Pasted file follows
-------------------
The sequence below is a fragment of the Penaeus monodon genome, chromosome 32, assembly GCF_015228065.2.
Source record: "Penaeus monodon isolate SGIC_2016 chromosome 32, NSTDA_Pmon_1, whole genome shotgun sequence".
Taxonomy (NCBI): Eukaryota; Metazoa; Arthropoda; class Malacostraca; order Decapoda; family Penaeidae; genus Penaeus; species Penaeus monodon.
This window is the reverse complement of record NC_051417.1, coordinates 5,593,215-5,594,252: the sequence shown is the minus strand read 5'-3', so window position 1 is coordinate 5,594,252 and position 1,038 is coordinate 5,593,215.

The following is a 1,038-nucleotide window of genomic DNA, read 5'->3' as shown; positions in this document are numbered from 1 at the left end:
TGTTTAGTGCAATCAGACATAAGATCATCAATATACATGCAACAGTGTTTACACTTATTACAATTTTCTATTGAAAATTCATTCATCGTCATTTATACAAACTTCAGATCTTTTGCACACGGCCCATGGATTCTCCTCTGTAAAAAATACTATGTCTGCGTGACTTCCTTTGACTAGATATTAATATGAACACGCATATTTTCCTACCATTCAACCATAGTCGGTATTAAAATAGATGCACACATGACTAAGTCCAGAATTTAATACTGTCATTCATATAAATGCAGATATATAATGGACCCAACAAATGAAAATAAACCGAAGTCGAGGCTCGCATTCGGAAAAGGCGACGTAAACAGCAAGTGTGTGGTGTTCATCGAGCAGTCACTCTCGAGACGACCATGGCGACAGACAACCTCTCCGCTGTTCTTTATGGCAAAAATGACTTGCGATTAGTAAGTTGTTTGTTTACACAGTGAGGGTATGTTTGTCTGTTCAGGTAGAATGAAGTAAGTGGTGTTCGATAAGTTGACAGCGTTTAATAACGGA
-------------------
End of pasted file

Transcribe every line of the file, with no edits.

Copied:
The sequence below is a fragment of the Penaeus monodon genome, chromosome 32, assembly GCF_015228065.2.
Source record: "Penaeus monodon isolate SGIC_2016 chromosome 32, NSTDA_Pmon_1, whole genome shotgun sequence".
Taxonomy (NCBI): Eukaryota; Metazoa; Arthropoda; class Malacostraca; order Decapoda; family Penaeidae; genus Penaeus; species Penaeus monodon.
This window is the reverse complement of record NC_051417.1, coordinates 5,593,215-5,594,252: the sequence shown is the minus strand read 5'-3', so window position 1 is coordinate 5,594,252 and position 1,038 is coordinate 5,593,215.

The following is a 1,038-nucleotide window of genomic DNA, read 5'->3' as shown; positions in this document are numbered from 1 at the left end:
TGTTTAGTGCAATCAGACATAAGATCATCAATATACATGCAACAGTGTTTACACTTATTACAATTTTCTATTGAAAATTCATTCATCGTCATTTATACAAACTTCAGATCTTTTGCACACGGCCCATGGATTCTCCTCTGTAAAAAATACTATGTCTGCGTGACTTCCTTTGACTAGATATTAATATGAACACGCATATTTTCCTACCATTCAACCATAGTCGGTATTAAAATAGATGCACACATGACTAAGTCCAGAATTTAATACTGTCATTCATATAAATGCAGATATATAATGGACCCAACAAATGAAAATAAACCGAAGTCGAGGCTCGCATTCGGAAAAGGCGACGTAAACAGCAAGTGTGTGGTGTTCATCGAGCAGTCACTCTCGAGACGACCATGGCGACAGACAACCTCTCCGCTGTTCTTTATGGCAAAAATGACTTGCGATTAGTAAGTTGTTTGTTTACACAGTGAGGGTATGTTTGTCTGTTCAGGTAGAATGAAGTAAGTGGTGTTCGATAAGTTGACAGCGTTTAATAACGGA